Every day, emergency room workers use triage to prioritize patient care — but exhausted personnel in under-resourced hospitals can easily make deadly errors in diagnostic tests and symptom scoring. South African emergency room doctor Mohammed Dalwai witnessed such avoidable tragedy firsthand while working with Médicins sans Frontières in Pakistan. He resolved never to let it happen again.
Dalwai urged MSF to apply a standard triaging system — the paper-based South African Triage Scale — in his emergency room in Pakistan. This led to an 86% improvement in successful triaging, and to MSF adopting this standard in emergency rooms around the world. It also led to a big idea for Dalwai. Now, with The Open Medicine Project (TOMPSA), he and his team have made an app that is freely available. They are planning to roll it out across many regions.
Here, Dalwai tells the TED Blog about the app’s development, and its possible future uses — including the ability to track realtime data of disease outbreak.
How did you end up joining Médicins sans Frontières and creating the Mobile Triage App?
I actually always wanted to be a biomechanical engineer! But then I started studying medicine, and fell in love with it after the third year, when I began seeing patients. That was it for me. I finished med school at Stellenbosch University, and afterwards went into rural medicine. I went into the bush to work at Manguzi Hospital, on the border of Mozambique and South Africa.
There, I met an MSF doctor, who told me about the organization. The idea of going into low-resource settings and helping to make an impact in the system appealed to me, and I wanted to experience medicine outside of South Africa. So I went on multiple missions with MSF — to Pakistan, Afghanistan, Libya, Syria, Haiti and Sierra Leone.
It was in Pakistan in 2011, on my first assignment, that I saw patients dying due to incorrect triaging. One day, I lost a patient. A young woman, 22 years old, came in with abdominal pain. She was incorrectly triaged, and she waited for eight hours. She had something called an ectopic pregnancy — a pregnancy outside the uterus — and she was bleeding internally. When I found her, she was barely alive, and we tried everything to resuscitate her. But she died — and it really affected me. She was a woman, she was sidelined, she was put in a corner — no one cared, no one did the triage properly. If she’d been triaged correctly, we would have realized she was pregnant, and we would have prioritized her.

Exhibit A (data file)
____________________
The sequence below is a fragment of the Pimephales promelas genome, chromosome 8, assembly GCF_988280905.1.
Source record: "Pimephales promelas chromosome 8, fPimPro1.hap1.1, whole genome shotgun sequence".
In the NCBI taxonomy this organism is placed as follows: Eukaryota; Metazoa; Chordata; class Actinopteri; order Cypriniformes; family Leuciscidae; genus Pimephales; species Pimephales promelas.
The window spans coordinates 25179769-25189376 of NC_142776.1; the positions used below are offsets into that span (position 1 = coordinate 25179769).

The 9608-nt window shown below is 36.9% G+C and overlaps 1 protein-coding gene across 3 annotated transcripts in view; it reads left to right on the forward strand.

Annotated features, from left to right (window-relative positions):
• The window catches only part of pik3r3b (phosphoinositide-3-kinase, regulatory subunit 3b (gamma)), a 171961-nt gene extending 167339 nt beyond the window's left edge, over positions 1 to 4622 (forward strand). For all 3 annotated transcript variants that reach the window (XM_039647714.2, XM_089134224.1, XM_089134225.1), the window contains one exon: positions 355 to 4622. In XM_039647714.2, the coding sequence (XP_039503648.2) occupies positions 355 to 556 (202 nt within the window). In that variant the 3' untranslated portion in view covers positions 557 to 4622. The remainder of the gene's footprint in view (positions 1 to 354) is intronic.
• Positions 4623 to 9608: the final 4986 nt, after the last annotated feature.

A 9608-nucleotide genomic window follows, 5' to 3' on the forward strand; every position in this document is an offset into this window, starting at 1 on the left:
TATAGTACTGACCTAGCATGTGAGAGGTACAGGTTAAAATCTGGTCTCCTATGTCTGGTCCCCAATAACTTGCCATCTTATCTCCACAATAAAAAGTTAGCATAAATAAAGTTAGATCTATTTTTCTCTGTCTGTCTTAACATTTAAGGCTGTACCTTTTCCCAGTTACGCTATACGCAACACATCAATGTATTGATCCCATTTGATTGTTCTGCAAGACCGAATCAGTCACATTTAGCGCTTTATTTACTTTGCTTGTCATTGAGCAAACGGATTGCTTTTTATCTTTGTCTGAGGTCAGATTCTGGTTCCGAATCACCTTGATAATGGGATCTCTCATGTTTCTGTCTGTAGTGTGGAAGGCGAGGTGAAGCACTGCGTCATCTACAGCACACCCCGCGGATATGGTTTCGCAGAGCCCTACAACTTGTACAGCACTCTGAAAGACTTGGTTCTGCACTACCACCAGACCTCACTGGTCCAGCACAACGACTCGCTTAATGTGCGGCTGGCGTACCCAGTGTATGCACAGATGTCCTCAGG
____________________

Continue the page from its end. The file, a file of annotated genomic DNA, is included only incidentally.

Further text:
From that day on, I became determined to sort out the triage problem. I was part of a team that implemented the South African Triage Scale in my emergency room, and it was the first time it had been used in an MSF hospital. It was the first time the South African Triage Scale was ever implemented in Southeast Asia.
What is the South African Triage Scale?
It’s a paper-based system based on a composite score — including complaints and vital signs — and one of the only triage scales made for the developing world to evaluate both adults and children. It was developed in a small but busy hospital in Cape Town in a low socio-economic area in response to massive patient loads, understaffing and high death rates. It was introduced in 2008, and shown to be effective when implemented.